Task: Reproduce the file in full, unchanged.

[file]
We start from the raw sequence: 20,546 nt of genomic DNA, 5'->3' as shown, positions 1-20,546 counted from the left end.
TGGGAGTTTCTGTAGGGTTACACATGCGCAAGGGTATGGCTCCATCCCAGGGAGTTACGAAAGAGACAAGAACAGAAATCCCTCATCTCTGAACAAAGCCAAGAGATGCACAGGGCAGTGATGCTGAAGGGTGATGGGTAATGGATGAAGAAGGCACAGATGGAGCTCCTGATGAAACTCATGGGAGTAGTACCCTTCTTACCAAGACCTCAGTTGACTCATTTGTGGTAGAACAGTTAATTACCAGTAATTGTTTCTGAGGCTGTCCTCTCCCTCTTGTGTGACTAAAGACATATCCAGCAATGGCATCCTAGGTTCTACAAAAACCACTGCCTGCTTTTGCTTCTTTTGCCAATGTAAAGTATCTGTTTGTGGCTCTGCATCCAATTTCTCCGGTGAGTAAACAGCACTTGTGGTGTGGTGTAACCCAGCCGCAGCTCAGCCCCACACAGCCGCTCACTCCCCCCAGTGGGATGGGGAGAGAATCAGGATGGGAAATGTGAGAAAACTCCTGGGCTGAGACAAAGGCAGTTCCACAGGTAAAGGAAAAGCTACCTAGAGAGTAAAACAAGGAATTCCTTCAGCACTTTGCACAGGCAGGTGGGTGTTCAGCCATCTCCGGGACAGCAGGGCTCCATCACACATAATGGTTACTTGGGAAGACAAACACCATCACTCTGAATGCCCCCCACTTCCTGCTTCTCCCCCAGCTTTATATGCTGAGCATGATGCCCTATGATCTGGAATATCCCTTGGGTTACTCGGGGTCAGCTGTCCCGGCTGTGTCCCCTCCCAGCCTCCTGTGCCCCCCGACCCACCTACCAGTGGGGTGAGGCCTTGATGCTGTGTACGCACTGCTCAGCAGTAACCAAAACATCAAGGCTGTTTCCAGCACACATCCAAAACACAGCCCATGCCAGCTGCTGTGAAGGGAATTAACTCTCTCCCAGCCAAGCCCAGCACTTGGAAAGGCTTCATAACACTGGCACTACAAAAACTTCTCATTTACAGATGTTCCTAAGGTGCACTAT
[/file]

We start from the raw sequence: 20,546 nt of genomic DNA, 5'->3' as shown, positions 1-20,546 counted from the left end.
TGGGAGTTTCTGTAGGGTTACACATGCGCAAGGGTATGGCTCCATCCCAGGGAGTTACGAAAGAGACAAGAACAGAAATCCCTCATCTCTGAACAAAGCCAAGAGATGCACAGGGCAGTGATGCTGAAGGGTGATGGGTAATGGATGAAGAAGGCACAGATGGAGCTCCTGATGAAACTCATGGGAGTAGTACCCTTCTTACCAAGACCTCAGTTGACTCATTTGTGGTAGAACAGTTAATTACCAGTAATTGTTTCTGAGGCTGTCCTCTCCCTCTTGTGTGACTAAAGACATATCCAGCAATGGCATCCTAGGTTCTACAAAAACCACTGCCTGCTTTTGCTTCTTTTGCCAATGTAAAGTATCTGTTTGTGGCTCTGCATCCAATTTCTCCGGTGAGTAAACAGCACTTGTGGTGTGGTGTAACCCAGCCGCAGCTCAGCCCCACACAGCCGCTCACTCCCCCCAGTGGGATGGGGAGAGAATCAGGATGGGAAATGTGAGAAAACTCCTGGGCTGAGACAAAGGCAGTTCCACAGGTAAAGGAAAAGCTACCTAGAGAGTAAAACAAGGAATTCCTTCAGCACTTTGCACAGGCAGGTGGGTGTTCAGCCATCTCCGGGACAGCAGGGCTCCATCACACATAATGGTTACTTGGGAAGACAAACACCATCACTCTGAATGCCCCCCACTTCCTGCTTCTCCCCCAGCTTTATATGCTGAGCATGATGCCCTATGATCTGGAATATCCCTTGGGTTACTCGGGGTCAGCTGTCCCGGCTGTGTCCCCTCCCAGCCTCCTGTGCCCCCCGACCCACCTACCAGTGGGGTGAGGCCTTGATGCTGTGTACGCACTGCTCAGCAGTAACCAAAACATCAAGGCTGTTTCCAGCACACATCCAAAACACAGCCCATGCCAGCTGCTGTGAAGGGAATTAACTCTCTCCCAGCCAAGCCCAGCACTTGGAAAGGCTTCATAACACTGGCACTACAAAAACTTCTCATTTACAGATGTTCCTAAGGTGCACTAT